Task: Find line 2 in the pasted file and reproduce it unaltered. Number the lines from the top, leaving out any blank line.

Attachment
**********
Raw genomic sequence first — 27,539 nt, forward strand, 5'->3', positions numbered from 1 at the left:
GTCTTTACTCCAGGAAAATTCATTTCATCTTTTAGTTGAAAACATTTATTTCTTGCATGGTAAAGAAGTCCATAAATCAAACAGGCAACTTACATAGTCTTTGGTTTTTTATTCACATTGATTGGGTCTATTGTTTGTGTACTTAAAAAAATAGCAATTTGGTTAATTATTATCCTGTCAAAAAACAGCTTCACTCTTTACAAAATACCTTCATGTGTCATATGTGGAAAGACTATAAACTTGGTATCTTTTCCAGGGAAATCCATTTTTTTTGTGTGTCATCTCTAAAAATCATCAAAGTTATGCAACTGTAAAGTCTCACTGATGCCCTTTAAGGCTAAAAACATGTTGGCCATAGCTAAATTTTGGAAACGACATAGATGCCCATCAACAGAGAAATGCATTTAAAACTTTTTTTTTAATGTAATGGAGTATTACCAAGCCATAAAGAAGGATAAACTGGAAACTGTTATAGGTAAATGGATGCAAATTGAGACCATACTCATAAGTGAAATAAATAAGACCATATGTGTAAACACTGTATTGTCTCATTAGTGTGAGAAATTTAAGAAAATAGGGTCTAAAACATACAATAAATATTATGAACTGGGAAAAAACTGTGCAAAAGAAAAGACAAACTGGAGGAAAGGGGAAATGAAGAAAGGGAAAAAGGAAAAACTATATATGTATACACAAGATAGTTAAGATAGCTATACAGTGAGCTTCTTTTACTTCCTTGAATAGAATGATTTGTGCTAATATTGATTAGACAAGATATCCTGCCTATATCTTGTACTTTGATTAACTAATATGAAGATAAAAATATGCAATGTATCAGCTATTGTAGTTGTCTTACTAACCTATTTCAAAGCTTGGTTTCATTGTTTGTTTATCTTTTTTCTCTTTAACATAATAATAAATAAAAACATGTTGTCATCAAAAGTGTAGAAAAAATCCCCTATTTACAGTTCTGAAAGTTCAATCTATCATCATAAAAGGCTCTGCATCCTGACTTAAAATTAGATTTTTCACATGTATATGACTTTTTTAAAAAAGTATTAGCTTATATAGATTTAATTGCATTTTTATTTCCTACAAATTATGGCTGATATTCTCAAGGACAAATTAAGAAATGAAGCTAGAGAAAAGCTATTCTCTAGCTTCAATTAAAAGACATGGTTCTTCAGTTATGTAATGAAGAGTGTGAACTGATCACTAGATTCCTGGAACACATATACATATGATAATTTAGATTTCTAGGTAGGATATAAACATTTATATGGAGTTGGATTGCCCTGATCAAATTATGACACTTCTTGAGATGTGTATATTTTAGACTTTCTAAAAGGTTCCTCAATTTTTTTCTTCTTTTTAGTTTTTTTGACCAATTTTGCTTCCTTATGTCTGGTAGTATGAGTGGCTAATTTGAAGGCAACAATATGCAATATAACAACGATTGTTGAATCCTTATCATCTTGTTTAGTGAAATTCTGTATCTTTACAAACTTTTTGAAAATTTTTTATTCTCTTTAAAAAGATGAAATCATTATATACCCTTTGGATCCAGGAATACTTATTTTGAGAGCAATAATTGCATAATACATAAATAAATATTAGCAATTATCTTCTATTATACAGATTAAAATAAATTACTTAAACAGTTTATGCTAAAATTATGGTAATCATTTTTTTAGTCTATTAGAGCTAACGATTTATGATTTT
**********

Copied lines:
GTCTTTACTCCAGGAAAATTCATTTCATCTTTTAGTTGAAAACATTTATTTCTTGCATGGTAAAGAAGTCCATAAATCAAACAGGCAACTTACATAGTCTTTGGTTTTTTATTCACATTGATTGGGTCTATTGTTTGTGTACTTAAAAAAATAGCAATTTGGTTAATTATTATCCTGTCAAAAAACAGCTTCACTCTTTACAAAATACCTTCATGTGTCATATGTGGAAAGACTATAAACTTGGTATCTTTTCCAGGGAAATCCATTTTTTTTGTGTGTCATCTCTAAAAATCATCAAAGTTATGCAACTGTAAAGTCTCACTGATGCCCTTTAAGGCTAAAAACATGTTGGCCATAGCTAAATTTTGGAAACGACATAGATGCCCATCAACAGAGAAATGCATTTAAAACTTTTTTTTTAATGTAATGGAGTATTACCAAGCCATAAAGAAGGATAAACTGGAAACTGTTATAGGTAAATGGATGCAAATTGAGACCATACTCATAAGTGAAATAAATAAGACCATATGTGTAAACACTGTATTGTCTCATTAGTGTGAGAAATTTAAGAAAATAGGGTCTAAAACATACAATAAATATTATGAACTGGGAAAAAACTGTGCAAAAGAAAAGACAAACTGGAGGAAAGGGGAAATGAAGAAAGGGAAAAAGGAAAAACTATATATGTATACACAAGATAGTTAAGATAGCTATACAGTGAGCTTCTTTTACTTCCTTGAATAGAATGATTTGTGCTAATATTGATTAGACAAGATATCCTGCCTATATCTTGTACTTTGATTAACTAATATGAAGATAAAAATATGCAATGTATCAGCTATTGTAGTTGTCTTACTAACCTATTTCAAAGCTTGGTTTCATTGTTTGTTTATCTTTTTTCTCTTTAACATAATAATAAATAAAAACATGTTGTCATCAAAAGTGTAGAAAAAATCCCCTATTTACAGTTCTGAAAGTTCAATCTATCATCATAAAAGGCTCTGCATCCTGACTTAAAATTAGATTTTTCACATGTATATGACTTTTTTAAAAAAGTATTAGCTTATATAGATTTAATTGCATTTTTATTTCCTACAAATTATGGCTGATATTCTCAAGGACAAATTAAGAAATGAAGCTAGAGAAAAGCTATTCTCTAGCTTCAATTAAAAGACATGGTTCTTCAGTTATGTAATGAAGAGTGTGAACTGATCACTAGATTCCTGGAACACATATACATATGATAATTTAGATTTCTAGGTAGGATATAAACATTTATATGGAGTTGGATTGCCCTGATCAAATTATGACACTTCTTGAGATGTGTATATTTTAGACTTTCTAAAAGGTTCCTCAATTTTTTTCTTCTTTTTAGTTTTTTTGACCAATTTTGCTTCCTTATGTCTGGTAGTATGAGTGGCTAATTTGAAGGCAACAATATGCAATATAACAACGATTGTTGAATCCTTATCATCTTGTTTAGTGAAATTCTGTATCTTTACAAACTTTTTGAAAATTTTTTATTCTCTTTAAAAAGATGAAATCATTATATACCCTTTGGATCCAGGAATACTTATTTTGAGAGCAATAATTGCATAATACATAAATAAATATTAGCAATTATCTTCTATTATACAGATTAAAATAAATTACTTAAACAGTTTATGCTAAAATTATGGTAATCATTTTTTTAGTCTATTAGAGCTAACGATTTATGATTTT